UX Design: What Is It and Why Is It Important?

Researching the term “user experience design”, you will quickly find that there is no commonly accepted definition.

“the goal of ux design in business is to improve customer satisfaction and loyalty through the utility, ease of use, and pleasure provided in the interaction with a product.”

Oxford Journal Interacting with Computers

“process of manipulating user behavior through usability, usefulness, and desirability provided in the interaction with a product.”

Wikipedia

“encompassees all aspects of the end-user’s interaction with the company, its services, and its products.”

Don Norman

Although there are many variations of the definition of user experience design, it really boils down to enhancing the experience that people have while interacting with a product. 

Why is User Experience Design Important

You have probably been affected by user experience design at one point in your life, whether you realize it or not. 

Most of the time, user experience design is noticeable when it is poorly implemented.

For example, you may have encountered this with a website that is difficult to navigate. There’s nothing more frustrating than going on a website with a task in mind, and having to click all over the website trying to figure out how to accomplish that task. Eventually, you may just give up if you can’t figure it out and your impression of the website has now been tainted with negative emotions. I saw this first hand while user testing a prosthetic website on elderly patients. I had designed the website so that clicking on the logo led to the home page (as is common practice with most websites). But I did not realize that most elderly patients are not familiar with established website protocols. So when I asked these patients to “return to the home page” they looked all over the website trying to figure out how to get there, but eventually gave up. The poorly implemented user experience design was quickly noticeable and memorable, tainting the patients’ user experience with negative emotions.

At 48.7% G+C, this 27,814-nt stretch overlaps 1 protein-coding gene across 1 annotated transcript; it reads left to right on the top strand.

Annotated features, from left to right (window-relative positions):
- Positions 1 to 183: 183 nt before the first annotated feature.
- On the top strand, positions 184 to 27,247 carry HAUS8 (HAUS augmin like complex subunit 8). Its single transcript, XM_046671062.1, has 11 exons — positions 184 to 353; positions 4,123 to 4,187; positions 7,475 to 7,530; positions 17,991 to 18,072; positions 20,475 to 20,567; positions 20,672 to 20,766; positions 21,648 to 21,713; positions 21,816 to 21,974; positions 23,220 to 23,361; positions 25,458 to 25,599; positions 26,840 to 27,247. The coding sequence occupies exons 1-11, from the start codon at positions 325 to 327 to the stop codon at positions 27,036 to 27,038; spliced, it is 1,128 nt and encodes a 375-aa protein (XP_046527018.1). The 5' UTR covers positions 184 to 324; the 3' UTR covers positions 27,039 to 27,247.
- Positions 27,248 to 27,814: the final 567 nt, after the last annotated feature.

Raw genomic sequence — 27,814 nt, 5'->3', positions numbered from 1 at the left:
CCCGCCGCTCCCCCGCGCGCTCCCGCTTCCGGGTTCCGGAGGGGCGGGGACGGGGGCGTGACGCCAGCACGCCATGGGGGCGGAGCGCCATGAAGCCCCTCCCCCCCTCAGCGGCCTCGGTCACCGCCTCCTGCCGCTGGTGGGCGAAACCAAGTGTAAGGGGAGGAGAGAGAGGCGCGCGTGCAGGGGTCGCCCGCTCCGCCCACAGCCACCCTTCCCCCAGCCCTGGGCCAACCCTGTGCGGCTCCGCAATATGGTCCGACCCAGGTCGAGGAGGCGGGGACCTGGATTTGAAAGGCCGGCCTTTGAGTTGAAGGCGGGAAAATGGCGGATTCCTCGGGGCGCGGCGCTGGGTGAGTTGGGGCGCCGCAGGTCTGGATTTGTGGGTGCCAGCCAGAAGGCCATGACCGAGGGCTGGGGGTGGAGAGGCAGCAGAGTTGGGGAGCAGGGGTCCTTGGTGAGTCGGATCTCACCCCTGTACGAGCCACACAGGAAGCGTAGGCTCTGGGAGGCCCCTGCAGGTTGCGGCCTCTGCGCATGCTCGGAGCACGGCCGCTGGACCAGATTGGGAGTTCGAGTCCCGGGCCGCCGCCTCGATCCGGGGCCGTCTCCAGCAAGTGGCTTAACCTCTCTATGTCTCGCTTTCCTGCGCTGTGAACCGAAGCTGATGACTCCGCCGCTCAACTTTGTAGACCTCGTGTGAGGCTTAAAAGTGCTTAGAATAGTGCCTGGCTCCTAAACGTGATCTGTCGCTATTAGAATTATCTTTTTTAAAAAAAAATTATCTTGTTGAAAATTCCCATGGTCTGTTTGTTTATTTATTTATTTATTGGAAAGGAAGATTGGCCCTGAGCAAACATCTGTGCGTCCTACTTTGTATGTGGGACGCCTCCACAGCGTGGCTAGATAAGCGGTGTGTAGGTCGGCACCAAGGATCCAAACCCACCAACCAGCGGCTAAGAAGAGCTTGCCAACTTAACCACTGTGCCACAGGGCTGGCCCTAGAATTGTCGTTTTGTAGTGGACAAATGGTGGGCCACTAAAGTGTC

But negative user experience design is not limited to websites or phone apps; it could also affect physical products as well. Think about a time you accidentally pushed a door instead of pulled it. Why did you push instead of pull? Most likely the door was not labeled properly, or the physical layout of the door implied that it needed to be pushed instead of pulled. Either way, there is a reason why your brain told you to push, and you most likely you blamed yourself for failing. But self-blame is actually a common sign of bad design. 

The users of the poorly designed prosthetic website blamed themselves as well; they blamed themselves for not knowing that clicking the logo would lead to the home page. Little did they realize that there were other people, like themselves, who could not navigate the website either. This is why user experience design exists. It ensures that the end-product you are designing meets the exact needs of the customer, without issues. But exemplary user experience design dives deeper. It combines simplicity and elegance, producing products that are a joy to use. An excellent user experience will leave a positive and notable impression on a user, keeping these users loyal to the product or brand.

Techniques Used by UX Designers

Evidence based design is the heart and soul of user experience design. How can you design something for the user if you do not know anything about the user population? Conducting user research informs the decisions behind the design.